Anya Corzo emerged onto the Arizona disability scene in 2014, when she was elected by her peers to serve on the Leadership Team for Arizona Youth Leadership Forum (AZYLF), from which she is a distinguished graduate.
Anya has continued to mature in the movement by serving as a staff member, the first ever Alumni Team Leader, Secretary, Treasurer, and Chair of the AZYLF Alumni Association. She is also a graduate of the Arizona Youth Engagement Academy (AZYEA), an intensive training experience designed to build capacity in youth who have disabilities to assume leadership roles, and provide peer to peer mentoring, training, and support.
She was the Youth Engagement Coordinator for the Diverse Ability Incorporated Emerging Me; Middle School Matters project, where she coordinated disability related, youth peer to peer training, throughout the state of Arizona. Anya is an experienced self-advocate, and is often sought after to present at conferences, lead workshops and training sessions, and serves as the voice of youth who have disabilities on several committees, workgroups, and boards, including serving as Secretary of the Arizona Community of Practice on Transition Statewide Core Team. Anya is a national presenter, having spoken at the Association of Programs for Rural Independent Living and SILC Congress conferences.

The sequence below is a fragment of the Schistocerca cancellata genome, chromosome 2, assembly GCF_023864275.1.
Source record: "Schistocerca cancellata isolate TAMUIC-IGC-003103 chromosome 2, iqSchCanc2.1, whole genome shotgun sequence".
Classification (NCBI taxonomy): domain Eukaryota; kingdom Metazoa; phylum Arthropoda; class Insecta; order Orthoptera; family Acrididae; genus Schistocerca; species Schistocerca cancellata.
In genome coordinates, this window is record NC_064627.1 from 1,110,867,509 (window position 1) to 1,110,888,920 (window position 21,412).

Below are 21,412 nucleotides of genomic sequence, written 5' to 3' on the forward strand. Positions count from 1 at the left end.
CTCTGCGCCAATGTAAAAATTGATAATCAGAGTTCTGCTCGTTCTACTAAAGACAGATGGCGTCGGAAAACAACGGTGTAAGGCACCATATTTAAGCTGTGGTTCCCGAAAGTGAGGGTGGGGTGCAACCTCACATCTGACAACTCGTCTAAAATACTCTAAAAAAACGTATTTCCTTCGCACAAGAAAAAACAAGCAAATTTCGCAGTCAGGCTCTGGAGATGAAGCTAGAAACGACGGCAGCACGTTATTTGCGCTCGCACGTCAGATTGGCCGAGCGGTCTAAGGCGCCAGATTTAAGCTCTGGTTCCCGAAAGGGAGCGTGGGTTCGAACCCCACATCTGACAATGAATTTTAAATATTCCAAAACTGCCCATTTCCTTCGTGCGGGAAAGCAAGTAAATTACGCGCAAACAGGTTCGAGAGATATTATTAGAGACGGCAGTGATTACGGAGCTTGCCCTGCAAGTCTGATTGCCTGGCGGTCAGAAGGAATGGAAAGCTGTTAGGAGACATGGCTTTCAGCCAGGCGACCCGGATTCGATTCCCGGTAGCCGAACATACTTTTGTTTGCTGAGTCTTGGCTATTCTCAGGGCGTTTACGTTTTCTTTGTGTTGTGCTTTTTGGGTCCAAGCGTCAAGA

Anya is the 2017 national Advocates in Disability Award recipient, has provided Take Charge workshops on the Navajo Nation, and in 2018 implemented Project Dignity: Reducing Stigma and Fostering Disability Pride among the Hopi People, on Hopi Lands, through Diverse Ability Incorporated. Anya is an enrolled member of the Laguna Pueblo, and is equally proud of her Hopi, Lakota, and Seneca heritage.
As a mommy to adorable Judah and Marceline, connecting to and embracing her ancestry, and passing along those lessons, is extremely important to Anya. I have worked closely with Anya throughout the years, mentoring, and supporting her personal advocacy journey, and am well aware of, and impressed by her commitment to both the disability community, and to the culture of indigenous peoples.
I wholeheartedly believe that Anya Corzo is most deserving of the Marcus Harrison, Jr. Leadership Award.
Director of Innovation
Arizona Statewide Independent Living Council